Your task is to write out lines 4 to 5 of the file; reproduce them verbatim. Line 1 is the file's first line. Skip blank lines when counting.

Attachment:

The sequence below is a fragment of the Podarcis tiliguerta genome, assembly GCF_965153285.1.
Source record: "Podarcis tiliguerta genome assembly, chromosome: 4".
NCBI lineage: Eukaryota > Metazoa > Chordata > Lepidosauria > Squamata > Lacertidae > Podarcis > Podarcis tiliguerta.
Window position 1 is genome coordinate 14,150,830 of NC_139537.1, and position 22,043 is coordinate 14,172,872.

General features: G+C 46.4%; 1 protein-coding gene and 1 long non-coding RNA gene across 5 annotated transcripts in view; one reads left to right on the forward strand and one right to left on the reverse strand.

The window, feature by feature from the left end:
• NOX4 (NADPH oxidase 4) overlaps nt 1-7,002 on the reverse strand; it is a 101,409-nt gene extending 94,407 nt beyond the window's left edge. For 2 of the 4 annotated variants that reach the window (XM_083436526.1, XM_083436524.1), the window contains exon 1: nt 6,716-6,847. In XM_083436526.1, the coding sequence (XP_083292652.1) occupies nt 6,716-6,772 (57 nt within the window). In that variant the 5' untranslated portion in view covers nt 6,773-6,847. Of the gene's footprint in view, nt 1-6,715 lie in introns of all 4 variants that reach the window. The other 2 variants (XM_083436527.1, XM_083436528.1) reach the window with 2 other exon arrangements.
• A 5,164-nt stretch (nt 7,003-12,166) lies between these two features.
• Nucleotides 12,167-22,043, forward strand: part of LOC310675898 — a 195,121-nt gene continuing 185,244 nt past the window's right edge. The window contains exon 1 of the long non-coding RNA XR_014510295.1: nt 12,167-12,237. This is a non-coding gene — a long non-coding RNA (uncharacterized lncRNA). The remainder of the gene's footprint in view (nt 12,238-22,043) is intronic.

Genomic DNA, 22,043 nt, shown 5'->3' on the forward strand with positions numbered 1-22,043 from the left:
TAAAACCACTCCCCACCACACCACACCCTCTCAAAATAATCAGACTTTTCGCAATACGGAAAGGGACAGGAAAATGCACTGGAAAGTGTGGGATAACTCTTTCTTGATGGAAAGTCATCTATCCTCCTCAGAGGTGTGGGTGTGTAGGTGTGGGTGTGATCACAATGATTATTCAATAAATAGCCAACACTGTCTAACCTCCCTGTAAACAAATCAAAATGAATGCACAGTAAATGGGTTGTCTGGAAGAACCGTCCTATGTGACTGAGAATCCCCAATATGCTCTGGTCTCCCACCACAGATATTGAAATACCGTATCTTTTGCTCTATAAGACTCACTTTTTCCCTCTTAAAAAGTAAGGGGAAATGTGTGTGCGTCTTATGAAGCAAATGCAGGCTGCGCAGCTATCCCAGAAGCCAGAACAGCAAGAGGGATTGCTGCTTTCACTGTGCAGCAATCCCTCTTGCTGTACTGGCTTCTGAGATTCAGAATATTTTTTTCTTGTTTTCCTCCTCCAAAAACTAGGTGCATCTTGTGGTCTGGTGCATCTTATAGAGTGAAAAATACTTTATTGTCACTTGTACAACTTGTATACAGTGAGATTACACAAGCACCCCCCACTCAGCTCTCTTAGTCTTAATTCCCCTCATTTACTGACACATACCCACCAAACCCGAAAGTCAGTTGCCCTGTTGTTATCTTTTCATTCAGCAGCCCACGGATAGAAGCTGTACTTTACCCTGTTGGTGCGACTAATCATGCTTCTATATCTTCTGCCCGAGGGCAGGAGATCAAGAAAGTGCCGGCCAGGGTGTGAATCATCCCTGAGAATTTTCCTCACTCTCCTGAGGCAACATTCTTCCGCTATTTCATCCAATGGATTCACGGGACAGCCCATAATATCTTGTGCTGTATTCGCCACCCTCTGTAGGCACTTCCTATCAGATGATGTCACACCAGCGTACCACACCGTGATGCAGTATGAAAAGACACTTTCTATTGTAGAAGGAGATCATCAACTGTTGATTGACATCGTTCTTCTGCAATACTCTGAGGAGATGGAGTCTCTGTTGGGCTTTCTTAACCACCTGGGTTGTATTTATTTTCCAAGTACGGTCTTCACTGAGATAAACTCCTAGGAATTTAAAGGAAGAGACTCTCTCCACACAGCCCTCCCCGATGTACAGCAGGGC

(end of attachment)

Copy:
Window position 1 is genome coordinate 14,150,830 of NC_139537.1, and position 22,043 is coordinate 14,172,872.

General features: G+C 46.4%; 1 protein-coding gene and 1 long non-coding RNA gene across 5 annotated transcripts in view; one reads left to right on the forward strand and one right to left on the reverse strand.